Ryan Holeywell | @RyanHoleywell | January 22, 2016
While the Urban Edge strives to provide readers with daily news and insights about urban policy, we’re also voracious readers of city news ourselves. As part of a new weekly feature, Senior Editor Ryan Holeywell highlights the week’s most interesting articles from around the web about urban policy and city life.
The average automobile spends 95 percent of its time sitting stationary and unused. As a result, cities are dominated by parking lots. Mother Jones explores how cities will be reshaped if automated vehicles eliminate the need for the parking lot. “For the first time in history, urban experts are excited about parking,” the magazine wries, “because they can see the end in sight.”
As Michigan reels from the fallout over contaminated water in Flint, it’s hard not to wonder: if it’s residents were white and affluent, instead of black and poor, would leaders have ignored the warnings signs for so long? “That’s a fair, if awkward, question to ask,” the Washington Post’s Wonkblog writes. “American history is full of environmental injustice: poor communities saddled with landfills or singled out for toxic neighbors next door. It’s not a conspiracy theory to worry they might also get a slower cleanup.”
Presidential candidates on both sides of the aisle are courting the Latino vote, Vox writes, and for good reason: in 2012, 11.2 million Latinos cast ballots, a record number. But the Latino vote won’t carry as much weight as it could. In 2012, only about 48 percent of Hispanic eligible voters cast ballots, compared with around 66 percent of white voters and 66 percent of black voters. Vox explains why.
Houston recently had a red hot housing market, but as oil prices have plummeted, the market has slowed dramatically, the Wall Street Journal reports. December sales of existing single family houses were down 10 percent from the same month in 2014. While the booming energy industry insulated the city from the reeling real estate markets the rest of the country suffered in the post-recession era, oil that’s fallen below $30 per barrel is now slowing down the city’s energy-focused economy.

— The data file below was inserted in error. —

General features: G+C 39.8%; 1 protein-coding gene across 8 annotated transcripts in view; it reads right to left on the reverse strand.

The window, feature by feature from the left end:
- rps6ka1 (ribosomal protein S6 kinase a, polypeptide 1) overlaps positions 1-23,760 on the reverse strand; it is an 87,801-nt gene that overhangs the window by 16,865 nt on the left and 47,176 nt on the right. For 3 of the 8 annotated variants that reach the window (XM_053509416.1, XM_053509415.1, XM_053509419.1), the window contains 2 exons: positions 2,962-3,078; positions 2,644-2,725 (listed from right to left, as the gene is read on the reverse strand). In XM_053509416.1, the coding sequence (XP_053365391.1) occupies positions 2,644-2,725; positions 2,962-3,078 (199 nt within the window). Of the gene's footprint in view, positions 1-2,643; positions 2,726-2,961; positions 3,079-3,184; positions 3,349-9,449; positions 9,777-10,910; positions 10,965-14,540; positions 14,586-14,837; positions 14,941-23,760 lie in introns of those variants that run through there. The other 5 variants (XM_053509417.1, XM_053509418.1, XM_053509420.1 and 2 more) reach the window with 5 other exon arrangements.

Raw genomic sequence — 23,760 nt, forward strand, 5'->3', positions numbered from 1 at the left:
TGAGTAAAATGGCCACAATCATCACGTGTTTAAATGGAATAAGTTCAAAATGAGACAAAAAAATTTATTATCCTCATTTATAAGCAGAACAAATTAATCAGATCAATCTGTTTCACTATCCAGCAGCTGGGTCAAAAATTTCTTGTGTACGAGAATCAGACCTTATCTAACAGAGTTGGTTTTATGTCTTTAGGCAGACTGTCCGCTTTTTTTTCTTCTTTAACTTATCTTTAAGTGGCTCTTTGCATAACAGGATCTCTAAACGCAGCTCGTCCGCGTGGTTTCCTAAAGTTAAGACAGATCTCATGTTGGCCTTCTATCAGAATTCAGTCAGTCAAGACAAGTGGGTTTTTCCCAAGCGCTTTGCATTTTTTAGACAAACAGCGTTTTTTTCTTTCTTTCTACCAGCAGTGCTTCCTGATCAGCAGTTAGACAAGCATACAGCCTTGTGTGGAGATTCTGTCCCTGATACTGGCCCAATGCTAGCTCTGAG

Globally, about 4 billion people lack a usable address, which impedes residents’ ability to receive deliveries, arrange meetings, or start businesses, CityMetric reports. A new mapping website, What3Words, argues there’s an easy way to fix that. It’s created a new type of address — based on just three words — that can identify any spot on earth measure 3 meters by 3 meters. The system divides the world into 57 trillion squares and uses a randomly assigned set of words to identify each of them.
They’re the darling of cable reality shows, but one former inhabit of 320-square foot home says although the building gave her “green” bona fides, the experience quickly became miserable. Before they’re trotted out a long-term solution to affordable housing, the Globe and Mail columnist urges policymakers to consider the ramifications. “Fad housing often crumbles into slum-living for the poorest families. When was the last time a trailer park was a coveted address?”
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